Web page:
Code: [Select]
uname -a 
and hit enter (returns all information)
or
Code: [Select]
uname -r
and hit enter (returns the kernel release)
or
Code: [Select]
uname -v
and hit enter (returns the kernel version)
or
Code: [Select]
uname -o
and hit enter (returns the operating system)

18216
[This is a previous posting from someone else, that I'll later respond to]

I'm unsure which distribution of Linux that's installed on my computer, how do I find out which version of linux it is beyond the GNU Linux info given? Or is that all there is to it.

18217
Frequently Asked Questions / Re: Can I run Windows programs in Linux
« on: February 19, 2010, 01:17:36 am »
Linux will be able to access the Windows partition, by mounting the partition in the file manager, at boot-up, or through the command line, but Windows will not be able to access the Linux partition without the installation of third party software.

There are a number of ways to run Windows programs on a Linux system.

1) Setup your PC as a dual-boot system with both Linux and Windows installed separately, but as you pointed out this means you decide which OS to load into as you boot your system, so it's one or the other.

2) Run your Windows stuff in WINE (Wine Is Not an Emulator), Cedega or Crossover Office.
Non of these will run ALL Windows programs and it can be a bit awkward to get the programs to work 'properly'...If at all...but when it works, it usually works well.
Please note: Cedega and Crossover Office are commercial products, and as such are not free, WINE is free, and it should be available in your package manager, there is also a package called 'PlayOnLinux' which greatly eases the installation of some Windows programs in WINE...The list of programs which work is growing all the time.

Related (option 2) Links:

WINE homepage -
http://www.winehq.org/

PlayOnLinux homepage -
http://www.playonlinux.com/en/

Cedega homepage -
http://www.cedega.com/

Crossover Office homepage -
http://www.codeweavers.com/

3) Use Virtualization to run Windows inside Linux (or vice-versa) as a Virtual Machine (VM) this has definite advantages over the other options, as (like option 1) it is 100% compatible with Windows programs as they 'ARE' running in windows, but there is no need to reboot to run the programs.
Please note: very rarely (these days) there may be some hardware issues...USB devices used to cause problems, but seems solved in most recent versions... DirectX can be an issue, so this may not be a "Windows Game" solution.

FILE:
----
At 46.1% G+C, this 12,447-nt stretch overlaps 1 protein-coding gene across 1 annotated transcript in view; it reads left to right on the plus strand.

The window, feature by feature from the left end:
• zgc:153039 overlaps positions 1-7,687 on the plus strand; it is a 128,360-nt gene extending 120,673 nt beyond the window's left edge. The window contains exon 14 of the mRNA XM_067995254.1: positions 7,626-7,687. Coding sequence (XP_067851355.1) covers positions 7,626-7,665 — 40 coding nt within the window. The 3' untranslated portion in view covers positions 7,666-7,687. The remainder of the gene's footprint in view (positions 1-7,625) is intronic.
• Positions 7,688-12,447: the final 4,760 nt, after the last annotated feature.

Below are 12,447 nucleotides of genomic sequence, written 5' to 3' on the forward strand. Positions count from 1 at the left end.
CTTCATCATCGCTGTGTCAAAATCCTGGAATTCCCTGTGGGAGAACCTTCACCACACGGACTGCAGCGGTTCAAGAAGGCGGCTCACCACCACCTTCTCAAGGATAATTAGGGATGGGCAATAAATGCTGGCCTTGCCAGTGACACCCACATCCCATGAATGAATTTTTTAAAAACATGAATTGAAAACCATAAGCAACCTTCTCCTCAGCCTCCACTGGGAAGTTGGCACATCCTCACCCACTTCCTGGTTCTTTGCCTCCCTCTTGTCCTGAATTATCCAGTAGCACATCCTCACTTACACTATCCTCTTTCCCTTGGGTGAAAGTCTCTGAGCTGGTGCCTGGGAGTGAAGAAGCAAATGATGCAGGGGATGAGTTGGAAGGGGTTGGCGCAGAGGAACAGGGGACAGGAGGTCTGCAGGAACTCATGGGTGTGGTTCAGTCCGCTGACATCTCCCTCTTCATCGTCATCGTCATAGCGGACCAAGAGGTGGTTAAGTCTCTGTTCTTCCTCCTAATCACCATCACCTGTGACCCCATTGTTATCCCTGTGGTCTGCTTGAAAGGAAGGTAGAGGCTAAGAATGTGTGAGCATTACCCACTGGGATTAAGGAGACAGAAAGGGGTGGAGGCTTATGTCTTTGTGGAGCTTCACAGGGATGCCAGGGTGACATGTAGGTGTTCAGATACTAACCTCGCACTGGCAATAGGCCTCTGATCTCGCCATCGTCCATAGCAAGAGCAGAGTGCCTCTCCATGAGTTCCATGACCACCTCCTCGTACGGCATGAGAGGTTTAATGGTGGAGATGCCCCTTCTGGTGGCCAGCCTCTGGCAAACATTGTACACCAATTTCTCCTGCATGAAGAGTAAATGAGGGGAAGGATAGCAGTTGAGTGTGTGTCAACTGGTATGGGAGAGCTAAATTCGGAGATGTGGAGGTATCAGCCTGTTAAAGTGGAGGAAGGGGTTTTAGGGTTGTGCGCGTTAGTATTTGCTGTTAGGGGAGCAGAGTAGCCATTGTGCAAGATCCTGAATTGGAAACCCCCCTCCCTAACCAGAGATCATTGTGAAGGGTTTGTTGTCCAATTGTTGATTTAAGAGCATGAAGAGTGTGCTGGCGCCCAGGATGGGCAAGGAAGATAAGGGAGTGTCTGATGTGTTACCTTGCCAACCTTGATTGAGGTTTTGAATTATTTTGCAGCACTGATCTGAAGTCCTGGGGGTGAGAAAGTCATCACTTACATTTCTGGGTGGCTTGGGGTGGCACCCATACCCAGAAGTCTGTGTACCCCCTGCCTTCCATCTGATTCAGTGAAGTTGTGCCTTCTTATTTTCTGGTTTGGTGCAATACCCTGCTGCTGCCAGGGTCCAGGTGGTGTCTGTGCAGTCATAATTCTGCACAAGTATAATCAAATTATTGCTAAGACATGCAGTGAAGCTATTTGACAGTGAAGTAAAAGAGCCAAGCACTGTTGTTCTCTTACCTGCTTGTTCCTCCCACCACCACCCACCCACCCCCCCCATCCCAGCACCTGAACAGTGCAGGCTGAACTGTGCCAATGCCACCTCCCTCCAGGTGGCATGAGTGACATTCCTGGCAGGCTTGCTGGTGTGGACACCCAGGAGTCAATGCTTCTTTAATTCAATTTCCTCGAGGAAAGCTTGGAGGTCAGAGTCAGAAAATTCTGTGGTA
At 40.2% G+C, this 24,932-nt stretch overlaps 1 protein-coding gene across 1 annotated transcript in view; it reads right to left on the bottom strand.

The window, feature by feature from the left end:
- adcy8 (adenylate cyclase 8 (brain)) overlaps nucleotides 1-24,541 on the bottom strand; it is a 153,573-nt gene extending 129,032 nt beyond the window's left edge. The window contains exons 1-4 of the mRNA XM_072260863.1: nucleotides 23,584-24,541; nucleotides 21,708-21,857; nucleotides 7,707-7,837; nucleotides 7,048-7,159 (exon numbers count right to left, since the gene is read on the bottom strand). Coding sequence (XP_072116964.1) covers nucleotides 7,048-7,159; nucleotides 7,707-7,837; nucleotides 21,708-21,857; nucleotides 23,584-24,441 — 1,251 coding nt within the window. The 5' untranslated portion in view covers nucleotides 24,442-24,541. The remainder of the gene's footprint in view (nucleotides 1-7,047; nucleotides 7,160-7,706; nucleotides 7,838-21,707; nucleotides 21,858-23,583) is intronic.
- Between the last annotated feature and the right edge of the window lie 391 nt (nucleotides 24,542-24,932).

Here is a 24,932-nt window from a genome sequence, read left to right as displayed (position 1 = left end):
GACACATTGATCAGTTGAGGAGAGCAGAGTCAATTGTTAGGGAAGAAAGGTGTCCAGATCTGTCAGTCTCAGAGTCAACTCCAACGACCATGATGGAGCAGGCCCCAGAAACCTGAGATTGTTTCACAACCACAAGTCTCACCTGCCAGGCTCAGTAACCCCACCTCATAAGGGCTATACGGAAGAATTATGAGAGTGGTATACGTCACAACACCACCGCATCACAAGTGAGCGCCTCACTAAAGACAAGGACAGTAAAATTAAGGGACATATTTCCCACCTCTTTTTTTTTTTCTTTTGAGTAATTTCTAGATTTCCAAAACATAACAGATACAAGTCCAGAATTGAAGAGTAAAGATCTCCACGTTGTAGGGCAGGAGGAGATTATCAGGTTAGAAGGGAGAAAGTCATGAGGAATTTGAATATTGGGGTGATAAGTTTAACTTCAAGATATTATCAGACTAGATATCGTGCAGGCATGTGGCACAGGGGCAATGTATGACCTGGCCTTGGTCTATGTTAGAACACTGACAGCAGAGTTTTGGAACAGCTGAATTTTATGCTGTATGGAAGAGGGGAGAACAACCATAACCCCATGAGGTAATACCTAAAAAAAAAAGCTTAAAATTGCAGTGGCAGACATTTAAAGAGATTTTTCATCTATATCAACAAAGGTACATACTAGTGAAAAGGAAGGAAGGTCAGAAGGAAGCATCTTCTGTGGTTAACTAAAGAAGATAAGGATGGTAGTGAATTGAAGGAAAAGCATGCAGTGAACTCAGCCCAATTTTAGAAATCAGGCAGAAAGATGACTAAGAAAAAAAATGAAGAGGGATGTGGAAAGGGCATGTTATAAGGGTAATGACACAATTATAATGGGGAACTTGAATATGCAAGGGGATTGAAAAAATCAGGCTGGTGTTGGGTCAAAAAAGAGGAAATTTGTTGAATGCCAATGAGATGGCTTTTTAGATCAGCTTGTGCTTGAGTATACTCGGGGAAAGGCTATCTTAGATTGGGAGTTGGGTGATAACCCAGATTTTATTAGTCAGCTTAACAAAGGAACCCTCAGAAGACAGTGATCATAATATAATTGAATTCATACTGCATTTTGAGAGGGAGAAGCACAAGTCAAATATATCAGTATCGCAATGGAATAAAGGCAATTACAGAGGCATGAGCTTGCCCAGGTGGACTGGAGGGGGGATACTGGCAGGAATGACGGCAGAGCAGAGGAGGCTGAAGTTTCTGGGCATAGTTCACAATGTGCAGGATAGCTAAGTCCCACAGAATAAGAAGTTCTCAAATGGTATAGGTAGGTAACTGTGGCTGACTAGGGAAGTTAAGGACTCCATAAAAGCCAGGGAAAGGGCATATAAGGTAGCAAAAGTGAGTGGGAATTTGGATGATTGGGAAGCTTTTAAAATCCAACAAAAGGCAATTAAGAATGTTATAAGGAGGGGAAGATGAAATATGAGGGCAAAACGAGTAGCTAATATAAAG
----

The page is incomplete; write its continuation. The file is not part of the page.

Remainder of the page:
It has been reported by some that Windows can run quicker as a VM in Linux than it does natively, but only if your CPU supports 'Hardware Assisted Virtualization'.

Related (option 3) Links:

KVM (Kernel-based Virtual Machine) homepage -
http://www.linux-kvm.org/page/Main_Page

VMware homepage -
http://www.vmware.com/

VirtualBox homepage -
http://www.virtualbox.org/

Other Links:

Linux Alternatives to popular Windows Applications

18218
Frequently Asked Questions / Can I run Windows programs in Linux
« on: February 19, 2010, 12:18:56 am »
[This is a previous posting from someone else, that I'll later respond to]

I start from the position that I am not in any way a computer expert!  I have bought a new desktop that came with Windows XP Professional pre-loaded. I have successfully (I hope!)  downloaded the latest version of Ubuntu and installed it on my computer in a separate area.

My question is: Is it possible to have a short cut between Windows and Ubuntu and vice versa on the desktop or do I have to shut down the system and then choose Windows or Ubuntu when it restarts?  If the answer is other than 'no' please put it in simple English so that an aged pensioner can understand it!!

18219
First see if it is available in your package manager... Instructions (for Ubuntu) here:
http://linuxforums.org.uk/frequently-asked-questions/install-flashplayer-java-and-mp3-support-in-ubuntu/



If not download the relevant version here:

http://get.adobe.com/flashplayer/

And follow the manual installation instructions here (or below):

http://www.adobe.com/products/flashplayer/productinfo/instructions/

If there's a chance you can install it using your system's package manager, do so because it is the preferred method and will install it 'SYSTEM WIDE' for ALL users and ALL browsers.

If however it is not available in your package manager, and you are unsure of the correct file to download, get the .tar.gz version and follow these instructions to install:

1) extract the libflashplayer.so file from the .tar.gz file.
2) place the libflashplayer.so file in your 'home' directory.
3 Open a terminal, and enter the following commands
Code: [Select]